Lee “Scratch” Perry’s entire persona and output comprise a complex Gesamtkunstwerk, a vast collage with roots dating back to 1958.
Protest and politics as seen through the work of generations of women artists in Poland.
‘If a culture is not active it ossifies and becomes a museum exhibit. And if I’m not allowed to use it, who is?’ Jessie Kleemann performs Greenland’s cultural shifts with blubber, blood, and beads.
In Finland, the long Covid lull makes local artists and dialogue appear in a new light.
Social justice movements have had a strong impact on the Swedish art world, but whether it has actually become more permissive is up for debate.
Sianne Ngai explains why art needs to embrace error in a world that is wrong.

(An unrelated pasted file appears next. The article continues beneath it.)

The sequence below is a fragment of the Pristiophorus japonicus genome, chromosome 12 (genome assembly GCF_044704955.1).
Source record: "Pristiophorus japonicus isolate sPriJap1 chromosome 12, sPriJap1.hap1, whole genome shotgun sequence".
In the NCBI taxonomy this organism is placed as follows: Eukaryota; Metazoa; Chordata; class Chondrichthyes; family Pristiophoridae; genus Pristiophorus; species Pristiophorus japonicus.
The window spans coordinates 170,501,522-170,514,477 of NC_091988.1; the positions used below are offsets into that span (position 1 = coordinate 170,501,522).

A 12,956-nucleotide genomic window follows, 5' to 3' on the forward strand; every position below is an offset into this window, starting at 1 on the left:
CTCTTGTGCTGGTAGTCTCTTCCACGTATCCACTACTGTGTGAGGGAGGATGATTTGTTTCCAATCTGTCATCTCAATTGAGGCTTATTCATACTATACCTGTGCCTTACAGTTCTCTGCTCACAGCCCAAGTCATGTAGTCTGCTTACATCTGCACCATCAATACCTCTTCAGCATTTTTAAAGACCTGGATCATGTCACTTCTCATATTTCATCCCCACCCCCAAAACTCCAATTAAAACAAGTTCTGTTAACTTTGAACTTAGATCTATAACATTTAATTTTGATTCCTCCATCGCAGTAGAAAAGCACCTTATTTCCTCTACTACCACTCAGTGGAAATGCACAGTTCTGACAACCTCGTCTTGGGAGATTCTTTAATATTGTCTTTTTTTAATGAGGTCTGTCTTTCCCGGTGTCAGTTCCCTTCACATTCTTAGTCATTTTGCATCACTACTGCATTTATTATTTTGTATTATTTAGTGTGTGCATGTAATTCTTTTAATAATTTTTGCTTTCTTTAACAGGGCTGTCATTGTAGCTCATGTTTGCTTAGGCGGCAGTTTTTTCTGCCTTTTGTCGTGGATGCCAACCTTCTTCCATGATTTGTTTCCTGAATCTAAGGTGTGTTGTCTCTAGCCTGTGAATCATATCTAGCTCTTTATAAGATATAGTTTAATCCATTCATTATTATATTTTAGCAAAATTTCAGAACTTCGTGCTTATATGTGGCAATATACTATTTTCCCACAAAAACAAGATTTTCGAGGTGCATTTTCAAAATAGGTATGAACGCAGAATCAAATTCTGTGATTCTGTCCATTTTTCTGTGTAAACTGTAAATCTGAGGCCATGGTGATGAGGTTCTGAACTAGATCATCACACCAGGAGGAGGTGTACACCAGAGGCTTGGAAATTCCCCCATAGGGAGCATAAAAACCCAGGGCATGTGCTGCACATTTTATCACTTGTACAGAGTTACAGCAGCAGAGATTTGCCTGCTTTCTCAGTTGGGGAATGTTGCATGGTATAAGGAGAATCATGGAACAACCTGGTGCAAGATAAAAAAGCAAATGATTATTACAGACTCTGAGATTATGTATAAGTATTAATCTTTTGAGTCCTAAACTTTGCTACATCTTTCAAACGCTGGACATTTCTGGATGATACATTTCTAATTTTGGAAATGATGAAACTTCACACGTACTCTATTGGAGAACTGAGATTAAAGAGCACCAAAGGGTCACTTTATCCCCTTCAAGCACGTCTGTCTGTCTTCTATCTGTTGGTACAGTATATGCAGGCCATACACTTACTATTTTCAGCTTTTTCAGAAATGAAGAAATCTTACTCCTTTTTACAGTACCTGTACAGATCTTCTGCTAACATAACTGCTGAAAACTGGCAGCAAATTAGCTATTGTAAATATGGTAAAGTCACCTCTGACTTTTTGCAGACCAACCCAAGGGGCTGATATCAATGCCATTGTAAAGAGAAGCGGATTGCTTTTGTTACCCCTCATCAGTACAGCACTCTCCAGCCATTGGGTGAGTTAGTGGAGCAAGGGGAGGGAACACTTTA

Eliyah Mesayer’s state for the stateless is not rooted in a specific place or geographic site, but in human encounters and alchemical connections.
The waves in Kinga Bartis’s painting Egg timer do not move in vain.
Some of the webs found in Charlotte Johannesson’s artistic practice and why spinning and weaving the past into the future is so important.
Elisabeth Haarr, this year’s Festival Exhibitor at Bergen Kunsthall, thinks we know far too little about textiles and the place they hold in the cultural history of the world.
Eva-Lisa Bengtson could never fully live as the person she really was. But she paved the way for an entire movement and left a unique archive of Swedish trans history.
To put it wittily: the romantic in me has never seen a more realistic vision of Rondane than Harald Sohlberg’s.